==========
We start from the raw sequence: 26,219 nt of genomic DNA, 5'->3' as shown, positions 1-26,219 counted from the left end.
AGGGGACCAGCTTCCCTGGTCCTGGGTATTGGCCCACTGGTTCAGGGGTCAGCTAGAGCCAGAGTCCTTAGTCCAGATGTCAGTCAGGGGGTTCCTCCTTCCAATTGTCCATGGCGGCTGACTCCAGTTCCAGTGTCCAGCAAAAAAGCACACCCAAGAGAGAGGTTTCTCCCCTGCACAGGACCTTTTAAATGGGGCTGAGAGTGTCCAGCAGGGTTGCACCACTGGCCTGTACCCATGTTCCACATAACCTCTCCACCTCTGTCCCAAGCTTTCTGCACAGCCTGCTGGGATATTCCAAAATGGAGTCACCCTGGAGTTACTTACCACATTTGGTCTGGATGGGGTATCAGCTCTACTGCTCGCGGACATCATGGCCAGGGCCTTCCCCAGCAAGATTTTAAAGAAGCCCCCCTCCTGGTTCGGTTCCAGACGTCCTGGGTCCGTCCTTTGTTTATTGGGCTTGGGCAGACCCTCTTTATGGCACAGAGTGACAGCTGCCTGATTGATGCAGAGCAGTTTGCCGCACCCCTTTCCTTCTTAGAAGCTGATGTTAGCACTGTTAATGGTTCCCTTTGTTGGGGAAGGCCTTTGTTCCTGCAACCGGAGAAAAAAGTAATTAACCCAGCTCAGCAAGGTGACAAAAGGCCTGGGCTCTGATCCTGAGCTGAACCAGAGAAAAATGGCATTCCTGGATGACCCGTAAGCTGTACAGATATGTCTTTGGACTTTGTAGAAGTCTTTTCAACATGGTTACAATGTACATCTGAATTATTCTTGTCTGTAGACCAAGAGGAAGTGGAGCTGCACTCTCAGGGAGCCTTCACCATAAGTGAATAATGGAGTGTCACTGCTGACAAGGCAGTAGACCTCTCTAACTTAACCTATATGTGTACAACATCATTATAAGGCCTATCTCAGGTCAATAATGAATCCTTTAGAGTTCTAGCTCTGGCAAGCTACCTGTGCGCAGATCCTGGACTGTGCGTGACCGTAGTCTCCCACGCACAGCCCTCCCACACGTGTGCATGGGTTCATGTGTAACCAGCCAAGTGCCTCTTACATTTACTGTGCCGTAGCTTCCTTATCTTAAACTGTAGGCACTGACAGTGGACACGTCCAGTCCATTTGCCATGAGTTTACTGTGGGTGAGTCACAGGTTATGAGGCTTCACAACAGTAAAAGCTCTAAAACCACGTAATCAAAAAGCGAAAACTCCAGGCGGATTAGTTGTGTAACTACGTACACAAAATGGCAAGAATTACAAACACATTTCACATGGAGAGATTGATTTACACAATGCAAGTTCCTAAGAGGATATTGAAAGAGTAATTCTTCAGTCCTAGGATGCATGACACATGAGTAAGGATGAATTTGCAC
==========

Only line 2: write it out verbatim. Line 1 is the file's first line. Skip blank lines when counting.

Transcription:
AGGGGACCAGCTTCCCTGGTCCTGGGTATTGGCCCACTGGTTCAGGGGTCAGCTAGAGCCAGAGTCCTTAGTCCAGATGTCAGTCAGGGGGTTCCTCCTTCCAATTGTCCATGGCGGCTGACTCCAGTTCCAGTGTCCAGCAAAAAAGCACACCCAAGAGAGAGGTTTCTCCCCTGCACAGGACCTTTTAAATGGGGCTGAGAGTGTCCAGCAGGGTTGCACCACTGGCCTGTACCCATGTTCCACATAACCTCTCCACCTCTGTCCCAAGCTTTCTGCACAGCCTGCTGGGATATTCCAAAATGGAGTCACCCTGGAGTTACTTACCACATTTGGTCTGGATGGGGTATCAGCTCTACTGCTCGCGGACATCATGGCCAGGGCCTTCCCCAGCAAGATTTTAAAGAAGCCCCCCTCCTGGTTCGGTTCCAGACGTCCTGGGTCCGTCCTTTGTTTATTGGGCTTGGGCAGACCCTCTTTATGGCACAGAGTGACAGCTGCCTGATTGATGCAGAGCAGTTTGCCGCACCCCTTTCCTTCTTAGAAGCTGATGTTAGCACTGTTAATGGTTCCCTTTGTTGGGGAAGGCCTTTGTTCCTGCAACCGGAGAAAAAAGTAATTAACCCAGCTCAGCAAGGTGACAAAAGGCCTGGGCTCTGATCCTGAGCTGAACCAGAGAAAAATGGCATTCCTGGATGACCCGTAAGCTGTACAGATATGTCTTTGGACTTTGTAGAAGTCTTTTCAACATGGTTACAATGTACATCTGAATTATTCTTGTCTGTAGACCAAGAGGAAGTGGAGCTGCACTCTCAGGGAGCCTTCACCATAAGTGAATAATGGAGTGTCACTGCTGACAAGGCAGTAGACCTCTCTAACTTAACCTATATGTGTACAACATCATTATAAGGCCTATCTCAGGTCAATAATGAATCCTTTAGAGTTCTAGCTCTGGCAAGCTACCTGTGCGCAGATCCTGGACTGTGCGTGACCGTAGTCTCCCACGCACAGCCCTCCCACACGTGTGCATGGGTTCATGTGTAACCAGCCAAGTGCCTCTTACATTTACTGTGCCGTAGCTTCCTTATCTTAAACTGTAGGCACTGACAGTGGACACGTCCAGTCCATTTGCCATGAGTTTACTGTGGGTGAGTCACAGGTTATGAGGCTTCACAACAGTAAAAGCTCTAAAACCACGTAATCAAAAAGCGAAAACTCCAGGCGGATTAGTTGTGTAACTACGTACACAAAATGGCAAGAATTACAAACACATTTCACATGGAGAGATTGATTTACACAATGCAAGTTCCTAAGAGGATATTGAAAGAGTAATTCTTCAGTCCTAGGATGCATGACACATGAGTAAGGATGAATTTGCAC